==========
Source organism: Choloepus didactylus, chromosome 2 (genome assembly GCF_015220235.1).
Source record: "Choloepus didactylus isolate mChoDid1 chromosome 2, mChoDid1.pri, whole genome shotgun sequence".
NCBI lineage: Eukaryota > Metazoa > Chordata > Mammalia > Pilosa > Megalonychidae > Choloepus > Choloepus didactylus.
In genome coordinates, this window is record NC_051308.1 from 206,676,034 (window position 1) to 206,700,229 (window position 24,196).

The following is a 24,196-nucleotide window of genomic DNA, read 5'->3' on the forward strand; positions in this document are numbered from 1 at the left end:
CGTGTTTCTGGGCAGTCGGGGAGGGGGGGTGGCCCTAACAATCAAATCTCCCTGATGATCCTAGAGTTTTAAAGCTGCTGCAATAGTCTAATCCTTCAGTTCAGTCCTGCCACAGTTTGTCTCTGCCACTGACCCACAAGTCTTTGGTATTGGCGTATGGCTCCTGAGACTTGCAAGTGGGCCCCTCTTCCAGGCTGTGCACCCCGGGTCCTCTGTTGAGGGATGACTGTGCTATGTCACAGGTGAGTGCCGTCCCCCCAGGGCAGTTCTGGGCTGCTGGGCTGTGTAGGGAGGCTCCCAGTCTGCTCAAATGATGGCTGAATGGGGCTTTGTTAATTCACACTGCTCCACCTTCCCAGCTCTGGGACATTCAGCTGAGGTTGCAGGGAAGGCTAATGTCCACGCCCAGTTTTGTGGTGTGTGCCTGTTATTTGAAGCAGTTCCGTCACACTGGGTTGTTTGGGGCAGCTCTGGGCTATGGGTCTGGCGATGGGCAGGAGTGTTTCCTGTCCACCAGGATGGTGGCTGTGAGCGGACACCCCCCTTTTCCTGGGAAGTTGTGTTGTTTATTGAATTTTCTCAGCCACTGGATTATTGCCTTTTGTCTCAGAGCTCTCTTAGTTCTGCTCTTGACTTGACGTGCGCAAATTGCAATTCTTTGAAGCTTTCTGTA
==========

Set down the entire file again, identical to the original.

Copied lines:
Source organism: Choloepus didactylus, chromosome 2 (genome assembly GCF_015220235.1).
Source record: "Choloepus didactylus isolate mChoDid1 chromosome 2, mChoDid1.pri, whole genome shotgun sequence".
NCBI lineage: Eukaryota > Metazoa > Chordata > Mammalia > Pilosa > Megalonychidae > Choloepus > Choloepus didactylus.
In genome coordinates, this window is record NC_051308.1 from 206,676,034 (window position 1) to 206,700,229 (window position 24,196).

The following is a 24,196-nucleotide window of genomic DNA, read 5'->3' on the forward strand; positions in this document are numbered from 1 at the left end:
CGTGTTTCTGGGCAGTCGGGGAGGGGGGGTGGCCCTAACAATCAAATCTCCCTGATGATCCTAGAGTTTTAAAGCTGCTGCAATAGTCTAATCCTTCAGTTCAGTCCTGCCACAGTTTGTCTCTGCCACTGACCCACAAGTCTTTGGTATTGGCGTATGGCTCCTGAGACTTGCAAGTGGGCCCCTCTTCCAGGCTGTGCACCCCGGGTCCTCTGTTGAGGGATGACTGTGCTATGTCACAGGTGAGTGCCGTCCCCCCAGGGCAGTTCTGGGCTGCTGGGCTGTGTAGGGAGGCTCCCAGTCTGCTCAAATGATGGCTGAATGGGGCTTTGTTAATTCACACTGCTCCACCTTCCCAGCTCTGGGACATTCAGCTGAGGTTGCAGGGAAGGCTAATGTCCACGCCCAGTTTTGTGGTGTGTGCCTGTTATTTGAAGCAGTTCCGTCACACTGGGTTGTTTGGGGCAGCTCTGGGCTATGGGTCTGGCGATGGGCAGGAGTGTTTCCTGTCCACCAGGATGGTGGCTGTGAGCGGACACCCCCCTTTTCCTGGGAAGTTGTGTTGTTTATTGAATTTTCTCAGCCACTGGATTATTGCCTTTTGTCTCAGAGCTCTCTTAGTTCTGCTCTTGACTTGACGTGCGCAAATTGCAATTCTTTGAAGCTTTCTGTA